Ricky Ian Gordon

From Wikipedia, the free encyclopedia
Jump to navigation Jump to search
Ricky Ian Gordon
Ricky Ian Gordon publicity shot.jpg
Ricky Ian Gordon
Background information
Birth nameRicky Ian Gordon
Born (1956-05-15) May 15, 1956 (age 62)
Oceanside, New York, United States
OriginUnited States New York City, United States
GenresMusical theatre, Opera
Occupation(s)Composer, lyricist
Years active1956–present
Websitewww.rickyiangordon.com

Ricky Ian Gordon (born May 15, 1956) is an American composer of art song, opera and musical theatre.

Life[edit]

Gordon was born in Oceanside, New York. He was raised by his mother, Eve, and father, Sam, and he grew up on Long Island with his three sisters, Susan, Lorraine and Sheila. Donald Katz based his book, Home Fires: An Intimate Portrait of One Middle-Class Family in Postwar America, on Gordon's family life.[1] Gordon attended Carnegie Mellon University.

Work[edit]

The death of his lover from AIDS inspired Dream True (1998), Orpheus and Euridice (2005) and the song cycle Green Sneakers for Baritone, String Quartet, Empty Chair and Piano (2007). He has composed several operas and had his music performed by Audra McDonald, Dawn Upshaw, Renée Fleming, Todd Palmer and others.[2][3]

In 1992 Gordon set ten of Langston Hughes's poems to music for Harolyn Blackwell.[4] In February 2007, Gordon's opera, The Grapes of Wrath, premiered in Saint Paul, Minnesota. The opera was co-commissioned and co-produced by the Minnesota Opera and the Utah Symphony & Opera. In 2011 he wrote the music for Rappahannock County, a staged revue of twenty one songs about the Civil War, commissioned by the Virginia Arts Festival.[5]

In 2003, he wrote a musical based on selections from The Remembrance of Things Past by Marcel Proust. It was titled My Life With Albertine and featured Kelli O'Hara in her first starring role.

He was commissioned by the Opera Theatre of Saint Louis for what became 27 (2014), an opera about Gertrude Stein and Alice B. Toklas and their life at 27 Rue de Fleurus, as a work to star mezzo-soprano Stephanie Blythe. Royce Vavrek wrote the libretto. The piece made its New York premiere on Oct. 20, 2016.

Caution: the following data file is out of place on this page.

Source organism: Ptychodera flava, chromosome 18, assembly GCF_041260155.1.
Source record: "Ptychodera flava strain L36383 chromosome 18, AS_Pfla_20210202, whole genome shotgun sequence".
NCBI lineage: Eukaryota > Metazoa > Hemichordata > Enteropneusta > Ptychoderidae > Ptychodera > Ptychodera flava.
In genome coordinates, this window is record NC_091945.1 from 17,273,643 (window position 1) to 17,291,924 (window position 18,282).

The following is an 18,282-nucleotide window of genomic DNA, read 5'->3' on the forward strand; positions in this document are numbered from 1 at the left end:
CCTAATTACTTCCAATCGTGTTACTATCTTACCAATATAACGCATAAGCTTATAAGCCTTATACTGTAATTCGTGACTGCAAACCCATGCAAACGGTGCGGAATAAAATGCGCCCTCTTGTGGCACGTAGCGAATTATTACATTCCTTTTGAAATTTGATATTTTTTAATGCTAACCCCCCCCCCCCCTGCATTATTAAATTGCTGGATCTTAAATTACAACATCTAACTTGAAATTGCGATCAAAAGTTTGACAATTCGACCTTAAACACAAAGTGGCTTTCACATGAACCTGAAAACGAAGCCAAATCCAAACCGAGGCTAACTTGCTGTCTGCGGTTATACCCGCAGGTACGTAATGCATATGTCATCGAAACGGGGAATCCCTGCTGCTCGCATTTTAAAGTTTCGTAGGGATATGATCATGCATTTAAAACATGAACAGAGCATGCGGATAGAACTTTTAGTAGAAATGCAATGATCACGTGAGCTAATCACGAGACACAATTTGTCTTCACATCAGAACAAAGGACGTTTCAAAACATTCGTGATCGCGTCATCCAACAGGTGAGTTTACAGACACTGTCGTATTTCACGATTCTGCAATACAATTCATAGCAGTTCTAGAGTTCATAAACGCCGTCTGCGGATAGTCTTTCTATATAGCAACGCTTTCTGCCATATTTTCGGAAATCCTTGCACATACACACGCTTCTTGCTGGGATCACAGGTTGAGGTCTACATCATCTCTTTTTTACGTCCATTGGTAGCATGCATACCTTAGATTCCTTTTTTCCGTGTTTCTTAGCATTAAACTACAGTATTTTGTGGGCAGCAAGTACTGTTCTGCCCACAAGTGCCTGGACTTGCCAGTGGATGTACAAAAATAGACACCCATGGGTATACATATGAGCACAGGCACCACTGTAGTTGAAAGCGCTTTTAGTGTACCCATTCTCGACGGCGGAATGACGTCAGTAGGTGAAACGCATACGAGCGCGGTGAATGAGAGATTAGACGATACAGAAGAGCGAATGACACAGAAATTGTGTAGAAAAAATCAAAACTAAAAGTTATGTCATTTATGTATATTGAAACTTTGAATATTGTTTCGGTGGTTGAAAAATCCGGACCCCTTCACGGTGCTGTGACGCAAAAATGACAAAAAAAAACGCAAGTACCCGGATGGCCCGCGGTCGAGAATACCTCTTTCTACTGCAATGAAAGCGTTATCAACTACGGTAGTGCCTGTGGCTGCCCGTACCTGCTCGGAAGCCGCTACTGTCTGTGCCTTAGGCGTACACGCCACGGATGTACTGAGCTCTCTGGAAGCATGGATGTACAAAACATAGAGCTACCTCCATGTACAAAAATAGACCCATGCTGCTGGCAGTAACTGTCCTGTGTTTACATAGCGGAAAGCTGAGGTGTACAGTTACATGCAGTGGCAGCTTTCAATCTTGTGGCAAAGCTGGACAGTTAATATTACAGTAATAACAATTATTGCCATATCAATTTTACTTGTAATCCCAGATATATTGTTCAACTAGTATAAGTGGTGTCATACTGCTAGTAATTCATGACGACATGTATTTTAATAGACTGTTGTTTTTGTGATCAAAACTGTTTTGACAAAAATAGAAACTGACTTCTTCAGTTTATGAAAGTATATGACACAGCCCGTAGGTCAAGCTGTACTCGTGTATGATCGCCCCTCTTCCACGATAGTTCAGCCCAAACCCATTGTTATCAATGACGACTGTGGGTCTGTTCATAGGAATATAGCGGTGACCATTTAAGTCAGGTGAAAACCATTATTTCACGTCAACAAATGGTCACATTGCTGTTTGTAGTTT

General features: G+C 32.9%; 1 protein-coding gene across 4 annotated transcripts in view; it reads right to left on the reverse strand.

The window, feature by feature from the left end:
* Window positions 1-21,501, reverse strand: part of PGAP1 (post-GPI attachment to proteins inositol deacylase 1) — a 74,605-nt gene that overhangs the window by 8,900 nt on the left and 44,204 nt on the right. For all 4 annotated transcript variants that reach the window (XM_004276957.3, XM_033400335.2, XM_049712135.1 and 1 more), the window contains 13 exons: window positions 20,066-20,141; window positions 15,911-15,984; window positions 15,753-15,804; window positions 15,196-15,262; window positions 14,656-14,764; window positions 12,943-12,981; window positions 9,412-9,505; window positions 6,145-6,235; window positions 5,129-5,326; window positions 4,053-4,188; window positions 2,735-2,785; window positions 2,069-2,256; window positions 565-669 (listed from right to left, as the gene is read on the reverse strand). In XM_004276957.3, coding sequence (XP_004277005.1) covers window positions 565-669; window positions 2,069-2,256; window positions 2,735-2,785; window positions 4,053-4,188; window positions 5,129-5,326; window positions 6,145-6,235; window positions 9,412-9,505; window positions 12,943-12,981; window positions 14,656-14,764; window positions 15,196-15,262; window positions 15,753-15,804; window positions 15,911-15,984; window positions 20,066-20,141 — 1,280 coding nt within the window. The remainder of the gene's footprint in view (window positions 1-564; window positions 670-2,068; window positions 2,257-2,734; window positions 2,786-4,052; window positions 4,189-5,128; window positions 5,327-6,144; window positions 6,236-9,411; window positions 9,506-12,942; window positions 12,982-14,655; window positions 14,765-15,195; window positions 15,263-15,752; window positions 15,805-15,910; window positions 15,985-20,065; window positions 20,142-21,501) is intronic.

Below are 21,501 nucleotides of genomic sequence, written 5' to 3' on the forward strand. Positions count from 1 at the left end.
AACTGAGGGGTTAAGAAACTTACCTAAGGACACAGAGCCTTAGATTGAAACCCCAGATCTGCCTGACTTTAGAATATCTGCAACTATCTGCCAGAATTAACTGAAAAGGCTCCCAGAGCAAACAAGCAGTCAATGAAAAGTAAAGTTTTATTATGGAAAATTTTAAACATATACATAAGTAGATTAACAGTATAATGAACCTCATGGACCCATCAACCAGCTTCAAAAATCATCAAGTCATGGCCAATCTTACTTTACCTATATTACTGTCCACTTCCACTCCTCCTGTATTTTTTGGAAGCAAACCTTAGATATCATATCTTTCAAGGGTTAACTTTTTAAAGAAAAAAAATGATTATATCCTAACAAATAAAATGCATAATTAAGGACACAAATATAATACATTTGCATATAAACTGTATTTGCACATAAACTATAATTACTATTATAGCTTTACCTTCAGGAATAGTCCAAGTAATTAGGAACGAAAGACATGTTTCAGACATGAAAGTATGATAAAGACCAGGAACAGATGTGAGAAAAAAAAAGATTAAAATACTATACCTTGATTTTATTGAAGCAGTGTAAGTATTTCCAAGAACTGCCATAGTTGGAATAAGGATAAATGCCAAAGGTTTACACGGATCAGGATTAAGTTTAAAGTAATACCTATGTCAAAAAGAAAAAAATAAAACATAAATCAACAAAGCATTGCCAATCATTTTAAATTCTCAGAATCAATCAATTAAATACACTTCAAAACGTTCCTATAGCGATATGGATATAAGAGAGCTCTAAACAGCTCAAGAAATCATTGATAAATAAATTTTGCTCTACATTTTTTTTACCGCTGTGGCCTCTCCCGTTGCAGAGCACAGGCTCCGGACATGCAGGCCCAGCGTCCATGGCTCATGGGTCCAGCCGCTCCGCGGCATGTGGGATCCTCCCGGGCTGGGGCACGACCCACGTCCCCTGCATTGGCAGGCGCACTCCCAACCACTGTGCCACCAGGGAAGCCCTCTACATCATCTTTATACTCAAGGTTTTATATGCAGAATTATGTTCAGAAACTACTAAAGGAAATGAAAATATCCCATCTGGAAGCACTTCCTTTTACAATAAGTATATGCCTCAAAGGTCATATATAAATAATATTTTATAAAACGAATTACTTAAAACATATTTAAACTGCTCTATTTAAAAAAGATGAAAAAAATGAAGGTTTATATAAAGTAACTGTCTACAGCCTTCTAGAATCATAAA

In 2010, he released an album called A Horse With Wings in which he sang a collection of his art songs. In 2014 his opera A Coffin in Egypt had its world premiere at the Houston Grand Opera.[6]

He premiered his opera Morning Star at Cincinnati Opera in 2015. This opera follows a Russian Jewish family that immigrates to New York City in 1910.[7]

Gordon's opera The House Without a Christmas Tree had its world premiere at the Houston Grand Opera on November 30, 2017.[8]

Assessment[edit]

Gordon's songwriting is steeped in the traditions of cabaret and musical theater, while his choice of themes has been idiosyncratic.[9] Green Sneakers for Baritone, String Quartet, Empty Chair and Piano has been described as "a significant contribution to the culture sprung from the AIDS crisis", notable for its elegiac quality as well as its restraint.[10] His opera The Grapes of Wrath, based on the novel by John Steinbeck, has been cited for achieving "instant success that is rare for an American opera."[11]

References[edit]

  1. ^ "Home Fires: An Intimate Portrait of One Middle-class Family in Postwar America". Retrieved 3 May 2018.
  2. ^ Rule, Doug. Short Rounds, Metro Weekly, March 31, 2011.
  3. ^ Holden, Stephen. MUSIC REVIEW; Composer's Happy Leap Into the Beauty of Poetry, The New York Times, April 30, 2002.
  4. ^ "Genius Child". 29 July 2016. Retrieved 3 May 2018.
  5. ^ Anne Midgette, "Ricky Ian Gordon sets the Civil War to music", The Washington Post, April 01, 2011]
  6. ^ "A Coffin in Egypt: Houston". Opera News. 78 (12). June 2014.
  7. ^ "OPERA NEWS - Morning Star". www.operanews.com. Retrieved 3 May 2018.
  8. ^ Robert Viagas (November 30, 2017). Ricky Ian Gordon’s House Without a Christmas Tree Gets World Premiere November 30. Playbill.
  9. ^ The Washington Post, April 01, 2011
  10. ^ Holden, Stephen (7 April 2013). "Ricky Ian Gordon's Work in American Songbook Series". Retrieved 3 May 2018 – via NYTimes.com.
  11. ^ "Review of Ricky Ian Gordon's The Grapes of Wrath". Retrieved 3 May 2018.

External links[edit]